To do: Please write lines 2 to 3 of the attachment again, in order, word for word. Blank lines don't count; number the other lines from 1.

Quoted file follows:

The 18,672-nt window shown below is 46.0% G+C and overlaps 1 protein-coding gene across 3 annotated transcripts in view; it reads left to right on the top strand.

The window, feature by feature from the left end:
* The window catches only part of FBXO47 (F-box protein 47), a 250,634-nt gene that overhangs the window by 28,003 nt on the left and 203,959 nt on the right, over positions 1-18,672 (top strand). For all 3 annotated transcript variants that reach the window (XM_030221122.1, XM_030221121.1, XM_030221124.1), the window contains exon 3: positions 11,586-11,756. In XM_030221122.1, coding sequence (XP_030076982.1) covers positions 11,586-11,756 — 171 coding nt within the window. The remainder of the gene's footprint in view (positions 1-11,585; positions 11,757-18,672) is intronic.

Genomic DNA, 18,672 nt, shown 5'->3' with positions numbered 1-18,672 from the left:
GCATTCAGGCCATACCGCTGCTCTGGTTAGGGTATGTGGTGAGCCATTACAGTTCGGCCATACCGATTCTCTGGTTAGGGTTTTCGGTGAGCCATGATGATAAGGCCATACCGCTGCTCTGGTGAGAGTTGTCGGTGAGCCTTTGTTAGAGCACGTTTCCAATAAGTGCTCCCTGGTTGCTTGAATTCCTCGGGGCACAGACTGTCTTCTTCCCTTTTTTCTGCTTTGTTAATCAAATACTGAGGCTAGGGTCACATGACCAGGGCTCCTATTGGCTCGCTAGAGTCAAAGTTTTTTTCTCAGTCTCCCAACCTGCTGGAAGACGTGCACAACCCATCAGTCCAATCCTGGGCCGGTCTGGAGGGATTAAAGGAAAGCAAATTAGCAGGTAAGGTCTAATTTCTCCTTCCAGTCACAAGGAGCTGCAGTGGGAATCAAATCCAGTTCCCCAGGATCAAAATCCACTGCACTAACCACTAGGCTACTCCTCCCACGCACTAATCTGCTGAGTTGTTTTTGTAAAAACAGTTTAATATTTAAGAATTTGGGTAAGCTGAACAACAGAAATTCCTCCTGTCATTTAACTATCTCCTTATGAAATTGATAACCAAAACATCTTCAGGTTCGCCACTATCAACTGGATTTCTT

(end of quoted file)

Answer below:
The window, feature by feature from the left end:
* The window catches only part of FBXO47 (F-box protein 47), a 250,634-nt gene that overhangs the window by 28,003 nt on the left and 203,959 nt on the right, over positions 1-18,672 (top strand). For all 3 annotated transcript variants that reach the window (XM_030221122.1, XM_030221121.1, XM_030221124.1), the window contains exon 3: positions 11,586-11,756. In XM_030221122.1, coding sequence (XP_030076982.1) covers positions 11,586-11,756 — 171 coding nt within the window. The remainder of the gene's footprint in view (positions 1-11,585; positions 11,757-18,672) is intronic.